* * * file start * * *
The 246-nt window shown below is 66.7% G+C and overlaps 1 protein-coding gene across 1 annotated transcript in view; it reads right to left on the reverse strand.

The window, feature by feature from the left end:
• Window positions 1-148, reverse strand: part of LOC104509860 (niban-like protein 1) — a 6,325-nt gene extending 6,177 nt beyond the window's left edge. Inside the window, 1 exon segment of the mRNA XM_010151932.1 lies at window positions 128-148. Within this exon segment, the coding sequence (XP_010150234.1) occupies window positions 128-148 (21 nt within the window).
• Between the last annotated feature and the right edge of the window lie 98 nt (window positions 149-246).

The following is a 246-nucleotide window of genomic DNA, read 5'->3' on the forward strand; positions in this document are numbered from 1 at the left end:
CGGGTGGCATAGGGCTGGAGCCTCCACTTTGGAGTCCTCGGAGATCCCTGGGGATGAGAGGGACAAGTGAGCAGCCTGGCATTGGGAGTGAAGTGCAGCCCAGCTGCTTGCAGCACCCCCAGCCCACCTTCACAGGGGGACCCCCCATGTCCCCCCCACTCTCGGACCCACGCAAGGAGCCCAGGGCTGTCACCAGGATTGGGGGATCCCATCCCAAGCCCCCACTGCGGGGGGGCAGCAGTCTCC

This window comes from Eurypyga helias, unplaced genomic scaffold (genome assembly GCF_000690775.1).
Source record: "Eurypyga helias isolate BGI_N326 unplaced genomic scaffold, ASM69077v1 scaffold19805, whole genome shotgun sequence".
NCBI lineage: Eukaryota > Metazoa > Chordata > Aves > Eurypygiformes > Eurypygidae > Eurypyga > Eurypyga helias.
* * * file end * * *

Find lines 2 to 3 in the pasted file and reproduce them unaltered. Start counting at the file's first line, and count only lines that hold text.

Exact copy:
The window, feature by feature from the left end:
• Window positions 1-148, reverse strand: part of LOC104509860 (niban-like protein 1) — a 6,325-nt gene extending 6,177 nt beyond the window's left edge. Inside the window, 1 exon segment of the mRNA XM_010151932.1 lies at window positions 128-148. Within this exon segment, the coding sequence (XP_010150234.1) occupies window positions 128-148 (21 nt within the window).